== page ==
I'm init to win it

My blogging finally got me somewhere

Writing about what I learn and ship in tech has been an important tool for expanding my understanding and skill set for my entire career, but this was perhaps the year it most noticeably impacted my life.

I'm blogging happily

In the beginning of the year I was working at, doing large scale AWS deployments for customers using Terraform, but as I wrote in You get to keep the neural connections, it came time for the next adventure.

And as I wrote about in Run your own tech blog, one of the key benefits of doing a lot of writing about your open-source projects and learnings is that you have high quality work samples ever at the ready.

This year, in the middle of working an intense job as a tech lead, I managed to do some self-directed job hunting in a down market, start with 5 promising opportunities and ultimately winnow the companies I wanted to work for down to two.

I received two excellent offers in hand at the same time and was able to take my pick: I chose to start at Pinecone as a Staff Developer Advocate.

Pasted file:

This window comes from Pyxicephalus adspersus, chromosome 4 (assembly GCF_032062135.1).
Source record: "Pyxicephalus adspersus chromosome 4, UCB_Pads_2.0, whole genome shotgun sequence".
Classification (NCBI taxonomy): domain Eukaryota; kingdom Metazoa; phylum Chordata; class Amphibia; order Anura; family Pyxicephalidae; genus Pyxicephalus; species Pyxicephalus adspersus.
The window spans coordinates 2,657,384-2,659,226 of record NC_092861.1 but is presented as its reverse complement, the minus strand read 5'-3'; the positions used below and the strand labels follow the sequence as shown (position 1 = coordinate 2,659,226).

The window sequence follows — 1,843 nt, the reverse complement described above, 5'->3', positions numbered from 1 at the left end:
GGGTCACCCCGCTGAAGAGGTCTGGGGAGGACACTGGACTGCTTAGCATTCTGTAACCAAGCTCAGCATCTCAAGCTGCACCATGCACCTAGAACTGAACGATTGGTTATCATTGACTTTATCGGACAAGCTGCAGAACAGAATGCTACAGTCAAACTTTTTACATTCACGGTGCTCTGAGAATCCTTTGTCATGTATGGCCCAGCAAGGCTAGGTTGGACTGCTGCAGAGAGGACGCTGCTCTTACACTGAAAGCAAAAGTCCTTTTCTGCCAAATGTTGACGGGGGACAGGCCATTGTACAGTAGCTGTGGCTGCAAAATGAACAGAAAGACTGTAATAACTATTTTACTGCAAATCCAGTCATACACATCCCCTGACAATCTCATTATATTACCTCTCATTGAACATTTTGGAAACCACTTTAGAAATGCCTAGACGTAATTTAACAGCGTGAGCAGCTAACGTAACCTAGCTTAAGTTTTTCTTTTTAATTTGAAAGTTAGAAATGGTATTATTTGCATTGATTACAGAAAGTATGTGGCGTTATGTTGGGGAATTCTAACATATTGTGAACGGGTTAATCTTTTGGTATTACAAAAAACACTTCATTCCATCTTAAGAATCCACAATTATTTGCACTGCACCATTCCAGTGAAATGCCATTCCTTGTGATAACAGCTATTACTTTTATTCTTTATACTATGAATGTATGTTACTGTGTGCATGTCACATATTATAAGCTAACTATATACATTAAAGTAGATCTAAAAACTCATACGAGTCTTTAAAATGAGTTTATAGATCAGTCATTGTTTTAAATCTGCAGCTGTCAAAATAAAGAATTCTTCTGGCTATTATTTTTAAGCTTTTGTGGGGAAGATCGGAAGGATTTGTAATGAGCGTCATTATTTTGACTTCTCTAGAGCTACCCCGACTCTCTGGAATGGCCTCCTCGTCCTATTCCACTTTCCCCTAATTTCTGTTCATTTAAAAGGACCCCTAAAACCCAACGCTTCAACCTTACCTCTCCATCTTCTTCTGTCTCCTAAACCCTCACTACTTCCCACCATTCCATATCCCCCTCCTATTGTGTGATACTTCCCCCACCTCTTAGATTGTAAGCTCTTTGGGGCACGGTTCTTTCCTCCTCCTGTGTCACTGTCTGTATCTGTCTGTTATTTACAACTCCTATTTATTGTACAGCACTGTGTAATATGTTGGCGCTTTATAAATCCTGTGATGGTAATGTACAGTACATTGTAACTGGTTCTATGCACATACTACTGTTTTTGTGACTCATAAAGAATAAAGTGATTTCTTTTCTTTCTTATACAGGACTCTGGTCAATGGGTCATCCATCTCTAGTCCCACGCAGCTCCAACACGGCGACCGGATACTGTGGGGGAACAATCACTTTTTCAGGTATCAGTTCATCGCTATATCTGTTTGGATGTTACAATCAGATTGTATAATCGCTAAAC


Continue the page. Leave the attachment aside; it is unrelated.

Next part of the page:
In the break between and, I took one week to experiment with Retrieval Augmented Generation and built a Michael Scott from the office chatbot.

I open-sourced the data prep and quality testing Jupyter Notebooks I built for this project plus the chatbot Next.js application itself, as I wrote about in my Office Oracle post.

I shipped like crazy at Pinecone


Once I started at Pinecone, I shipped a bunch of articles on Generative AI, machine learning and thought pieces on the future of AI and development:



My personal writing was picked up, more than once

This was equally unexpected, thrilling and wonderful. I did not know these people or outlets, but they found something of value in what I had to say. Each of these surprised netted me a group of new newsletter and YouTube subscribers.